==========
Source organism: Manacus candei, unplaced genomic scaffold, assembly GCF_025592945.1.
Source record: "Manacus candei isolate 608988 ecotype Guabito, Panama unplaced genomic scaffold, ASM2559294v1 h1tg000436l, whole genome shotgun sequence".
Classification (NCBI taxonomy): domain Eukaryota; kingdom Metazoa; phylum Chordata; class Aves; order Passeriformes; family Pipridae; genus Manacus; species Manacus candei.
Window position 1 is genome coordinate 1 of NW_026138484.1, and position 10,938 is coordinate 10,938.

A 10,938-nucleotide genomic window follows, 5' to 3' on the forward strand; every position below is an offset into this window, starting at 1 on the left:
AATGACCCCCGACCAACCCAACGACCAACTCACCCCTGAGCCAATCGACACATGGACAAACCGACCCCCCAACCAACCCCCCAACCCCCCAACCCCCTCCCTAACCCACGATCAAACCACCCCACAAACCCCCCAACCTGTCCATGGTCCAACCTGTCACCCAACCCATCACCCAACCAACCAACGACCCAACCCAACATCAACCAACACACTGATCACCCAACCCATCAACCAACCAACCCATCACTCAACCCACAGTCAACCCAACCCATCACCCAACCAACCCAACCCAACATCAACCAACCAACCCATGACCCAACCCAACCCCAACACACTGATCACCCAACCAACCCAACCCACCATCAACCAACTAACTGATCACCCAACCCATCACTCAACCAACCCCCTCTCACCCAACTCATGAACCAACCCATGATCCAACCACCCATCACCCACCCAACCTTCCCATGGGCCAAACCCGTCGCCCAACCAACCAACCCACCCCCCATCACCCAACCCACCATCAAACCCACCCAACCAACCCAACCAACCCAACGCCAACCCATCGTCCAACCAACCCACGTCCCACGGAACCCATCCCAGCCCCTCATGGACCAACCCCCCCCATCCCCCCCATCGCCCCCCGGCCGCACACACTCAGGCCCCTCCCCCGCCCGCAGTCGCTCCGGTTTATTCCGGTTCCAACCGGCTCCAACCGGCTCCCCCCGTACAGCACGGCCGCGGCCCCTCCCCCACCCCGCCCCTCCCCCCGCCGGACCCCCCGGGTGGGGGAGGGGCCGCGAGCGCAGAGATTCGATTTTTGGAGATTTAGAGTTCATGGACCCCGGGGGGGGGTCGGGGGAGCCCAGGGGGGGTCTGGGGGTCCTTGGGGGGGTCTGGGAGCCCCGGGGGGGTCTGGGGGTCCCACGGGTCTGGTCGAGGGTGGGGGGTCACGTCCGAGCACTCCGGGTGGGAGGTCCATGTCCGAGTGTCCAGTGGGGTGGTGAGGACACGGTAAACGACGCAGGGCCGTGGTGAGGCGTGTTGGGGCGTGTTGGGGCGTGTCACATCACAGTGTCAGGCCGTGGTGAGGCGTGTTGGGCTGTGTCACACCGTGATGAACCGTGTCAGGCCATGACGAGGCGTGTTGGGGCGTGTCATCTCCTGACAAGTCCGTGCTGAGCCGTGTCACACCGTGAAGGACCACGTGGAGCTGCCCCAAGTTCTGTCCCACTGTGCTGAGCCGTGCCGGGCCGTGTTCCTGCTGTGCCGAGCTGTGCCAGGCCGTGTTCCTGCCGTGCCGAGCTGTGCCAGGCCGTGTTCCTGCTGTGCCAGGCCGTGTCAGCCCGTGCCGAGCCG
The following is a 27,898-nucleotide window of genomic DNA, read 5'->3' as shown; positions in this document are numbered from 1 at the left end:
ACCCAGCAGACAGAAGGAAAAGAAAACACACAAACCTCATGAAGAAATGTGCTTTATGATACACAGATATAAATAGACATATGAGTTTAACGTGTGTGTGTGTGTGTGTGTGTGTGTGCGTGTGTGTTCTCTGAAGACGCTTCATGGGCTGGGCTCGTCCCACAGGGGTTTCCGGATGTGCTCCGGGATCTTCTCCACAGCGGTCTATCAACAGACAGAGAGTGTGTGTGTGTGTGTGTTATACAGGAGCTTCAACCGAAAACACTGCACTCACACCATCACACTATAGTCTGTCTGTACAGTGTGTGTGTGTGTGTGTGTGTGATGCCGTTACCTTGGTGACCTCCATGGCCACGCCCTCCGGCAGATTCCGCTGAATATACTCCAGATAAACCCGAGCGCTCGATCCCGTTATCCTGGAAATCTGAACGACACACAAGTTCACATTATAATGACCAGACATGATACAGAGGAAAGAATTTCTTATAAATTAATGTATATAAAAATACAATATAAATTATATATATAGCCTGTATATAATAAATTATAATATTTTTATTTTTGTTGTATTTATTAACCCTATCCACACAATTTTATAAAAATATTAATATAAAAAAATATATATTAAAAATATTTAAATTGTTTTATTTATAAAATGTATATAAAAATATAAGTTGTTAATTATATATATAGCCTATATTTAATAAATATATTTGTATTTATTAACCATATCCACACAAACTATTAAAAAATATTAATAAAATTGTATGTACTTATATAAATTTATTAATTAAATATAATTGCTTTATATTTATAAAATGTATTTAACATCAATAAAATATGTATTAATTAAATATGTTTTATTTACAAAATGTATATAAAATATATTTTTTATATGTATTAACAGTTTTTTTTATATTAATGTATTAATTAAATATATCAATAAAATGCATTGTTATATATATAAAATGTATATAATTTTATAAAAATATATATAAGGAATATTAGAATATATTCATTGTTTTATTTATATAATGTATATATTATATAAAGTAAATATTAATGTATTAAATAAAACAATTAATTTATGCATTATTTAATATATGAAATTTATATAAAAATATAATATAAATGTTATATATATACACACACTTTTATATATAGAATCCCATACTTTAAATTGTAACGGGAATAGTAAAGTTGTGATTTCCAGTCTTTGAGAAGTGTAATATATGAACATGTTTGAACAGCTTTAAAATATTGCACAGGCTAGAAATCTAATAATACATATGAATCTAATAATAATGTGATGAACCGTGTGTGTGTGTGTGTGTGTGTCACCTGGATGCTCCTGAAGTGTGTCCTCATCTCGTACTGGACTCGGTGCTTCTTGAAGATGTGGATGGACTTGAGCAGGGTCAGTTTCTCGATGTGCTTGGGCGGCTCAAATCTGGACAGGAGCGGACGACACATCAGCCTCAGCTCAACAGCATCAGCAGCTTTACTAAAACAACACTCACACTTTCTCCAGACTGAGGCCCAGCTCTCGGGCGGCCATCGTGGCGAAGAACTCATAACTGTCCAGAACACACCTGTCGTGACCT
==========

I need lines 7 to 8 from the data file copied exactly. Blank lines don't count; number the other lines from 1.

The following is a 27,898-nucleotide window of genomic DNA, read 5'->3' as shown; positions in this document are numbered from 1 at the left end:
ACCCAGCAGACAGAAGGAAAAGAAAACACACAAACCTCATGAAGAAATGTGCTTTATGATACACAGATATAAATAGACATATGAGTTTAACGTGTGTGTGTGTGTGTGTGTGTGTGTGCGTGTGTGTTCTCTGAAGACGCTTCATGGGCTGGGCTCGTCCCACAGGGGTTTCCGGATGTGCTCCGGGATCTTCTCCACAGCGGTCTATCAACAGACAGAGAGTGTGTGTGTGTGTGTGTTATACAGGAGCTTCAACCGAAAACACTGCACTCACACCATCACACTATAGTCTGTCTGTACAGTGTGTGTGTGTGTGTGTGTGTGATGCCGTTACCTTGGTGACCTCCATGGCCACGCCCTCCGGCAGATTCCGCTGAATATACTCCAGATAAACCCGAGCGCTCGATCCCGTTATCCTGGAAATCTGAACGACACACAAGTTCACATTATAATGACCAGACATGATACAGAGGAAAGAATTTCTTATAAATTAATGTATATAAAAATACAATATAAATTATATATATAGCCTGTATATAATAAATTATAATATTTTTATTTTTGTTGTATTTATTAACCCTATCCACACAATTTTATAAAAATATTAATATAAAAAAATATATATTAAAAATATTTAAATTGTTTTATTTATAAAATGTATATAAAAATATAAGTTGTTAATTATATATATAGCCTATATTTAATAAATATATTTGTATTTATTAACCATATCCACACAAACTATTAAAAAATATTAATAAAATTGTATGTACTTATATAAATTTATTAATTAAATATAATTGCTTTATATTTATAAAATGTATTTAACATCAATAAAATATGTATTAATTAAATATGTTTTATTTACAAAATGTATATAAAATATATTTTTTATATGTATTAACAGTTTTTTTTATATTAATGTATTAATTAAATATATCAATAAAATGCATTGTTATATATATAAAATGTATATAATTTTATAAAAATATATATAAGGAATATTAGAATATATTCATTGTTTTATTTATATAATGTATATATTATATAAAGTAAATATTAATGTATTAAATAAAACAATTAATTTATGCATTATTTAATATATGAAATTTATATAAAAATATAATATAAATGTTATATATATACACACACTTTTATATATAGAATCCCATACTTTAAATTGTAACGGGAATAGTAAAGTTGTGATTTCCAGTCTTTGAGAAGTGTAATATATGAACATGTTTGAACAGCTTTAAAATATTGCACAGGCTAGAAATCTAATAATACATATGAATCTAATAATAATGTGATGAACCGTGTGTGTGTGTGTGTGTGTGTCACCTGGATGCTCCTGAAGTGTGTCCTCATCTCGTACTGGACTCGGTGCTTCTTGAAGATGTGGATGGACTTGAGCAGGGTCAGTTTCTCGATGTGCTTGGGCGGCTCAAATCTGGACAGGAGCGGACGACACATCAGCCTCAGCTCAACAGCATCAGCAGCTTTACTAAAACAACACTCACACTTTCTCCAGACTGAGGCCCAGCTCTCGGGCGGCCATCGTGGCGAAGAACTCATAACTGTCCAGAACACACCTGTCGTGACCT